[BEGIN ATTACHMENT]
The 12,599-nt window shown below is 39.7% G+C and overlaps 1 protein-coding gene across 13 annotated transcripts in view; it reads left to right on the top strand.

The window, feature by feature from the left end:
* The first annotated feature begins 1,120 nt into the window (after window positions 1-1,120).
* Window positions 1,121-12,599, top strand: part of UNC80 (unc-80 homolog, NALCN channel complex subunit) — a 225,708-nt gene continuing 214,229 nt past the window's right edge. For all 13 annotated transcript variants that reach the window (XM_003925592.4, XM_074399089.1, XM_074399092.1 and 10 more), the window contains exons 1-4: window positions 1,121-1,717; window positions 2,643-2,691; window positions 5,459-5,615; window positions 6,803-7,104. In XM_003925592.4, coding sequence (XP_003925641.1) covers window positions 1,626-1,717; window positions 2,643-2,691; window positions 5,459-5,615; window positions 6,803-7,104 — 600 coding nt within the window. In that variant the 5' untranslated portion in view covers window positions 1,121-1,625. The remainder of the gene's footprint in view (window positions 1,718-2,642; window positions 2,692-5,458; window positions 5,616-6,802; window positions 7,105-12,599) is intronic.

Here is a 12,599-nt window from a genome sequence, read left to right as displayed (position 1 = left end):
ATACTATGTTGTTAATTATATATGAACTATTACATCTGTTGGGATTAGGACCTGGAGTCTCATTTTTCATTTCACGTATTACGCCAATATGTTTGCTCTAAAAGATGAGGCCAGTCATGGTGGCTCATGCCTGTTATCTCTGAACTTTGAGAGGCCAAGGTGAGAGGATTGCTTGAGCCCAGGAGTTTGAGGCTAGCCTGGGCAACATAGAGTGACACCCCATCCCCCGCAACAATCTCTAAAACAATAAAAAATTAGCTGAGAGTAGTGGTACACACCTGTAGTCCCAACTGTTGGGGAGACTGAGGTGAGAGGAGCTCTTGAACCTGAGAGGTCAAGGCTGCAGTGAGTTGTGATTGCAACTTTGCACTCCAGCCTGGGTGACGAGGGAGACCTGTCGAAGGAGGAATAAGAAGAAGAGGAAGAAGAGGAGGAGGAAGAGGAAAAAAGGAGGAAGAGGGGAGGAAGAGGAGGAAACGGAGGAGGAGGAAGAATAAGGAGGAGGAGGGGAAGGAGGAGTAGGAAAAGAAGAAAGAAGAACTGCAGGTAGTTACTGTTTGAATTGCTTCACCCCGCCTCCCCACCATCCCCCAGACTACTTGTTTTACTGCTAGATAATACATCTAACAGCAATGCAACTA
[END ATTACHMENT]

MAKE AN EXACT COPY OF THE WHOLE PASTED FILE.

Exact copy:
The 12,599-nt window shown below is 39.7% G+C and overlaps 1 protein-coding gene across 13 annotated transcripts in view; it reads left to right on the top strand.

The window, feature by feature from the left end:
* The first annotated feature begins 1,120 nt into the window (after window positions 1-1,120).
* Window positions 1,121-12,599, top strand: part of UNC80 (unc-80 homolog, NALCN channel complex subunit) — a 225,708-nt gene continuing 214,229 nt past the window's right edge. For all 13 annotated transcript variants that reach the window (XM_003925592.4, XM_074399089.1, XM_074399092.1 and 10 more), the window contains exons 1-4: window positions 1,121-1,717; window positions 2,643-2,691; window positions 5,459-5,615; window positions 6,803-7,104. In XM_003925592.4, coding sequence (XP_003925641.1) covers window positions 1,626-1,717; window positions 2,643-2,691; window positions 5,459-5,615; window positions 6,803-7,104 — 600 coding nt within the window. In that variant the 5' untranslated portion in view covers window positions 1,121-1,625. The remainder of the gene's footprint in view (window positions 1,718-2,642; window positions 2,692-5,458; window positions 5,616-6,802; window positions 7,105-12,599) is intronic.

Here is a 12,599-nt window from a genome sequence, read left to right as displayed (position 1 = left end):
ATACTATGTTGTTAATTATATATGAACTATTACATCTGTTGGGATTAGGACCTGGAGTCTCATTTTTCATTTCACGTATTACGCCAATATGTTTGCTCTAAAAGATGAGGCCAGTCATGGTGGCTCATGCCTGTTATCTCTGAACTTTGAGAGGCCAAGGTGAGAGGATTGCTTGAGCCCAGGAGTTTGAGGCTAGCCTGGGCAACATAGAGTGACACCCCATCCCCCGCAACAATCTCTAAAACAATAAAAAATTAGCTGAGAGTAGTGGTACACACCTGTAGTCCCAACTGTTGGGGAGACTGAGGTGAGAGGAGCTCTTGAACCTGAGAGGTCAAGGCTGCAGTGAGTTGTGATTGCAACTTTGCACTCCAGCCTGGGTGACGAGGGAGACCTGTCGAAGGAGGAATAAGAAGAAGAGGAAGAAGAGGAGGAGGAAGAGGAAAAAAGGAGGAAGAGGGGAGGAAGAGGAGGAAACGGAGGAGGAGGAAGAATAAGGAGGAGGAGGGGAAGGAGGAGTAGGAAAAGAAGAAAGAAGAACTGCAGGTAGTTACTGTTTGAATTGCTTCACCCCGCCTCCCCACCATCCCCCAGACTACTTGTTTTACTGCTAGATAATACATCTAACAGCAATGCAACTA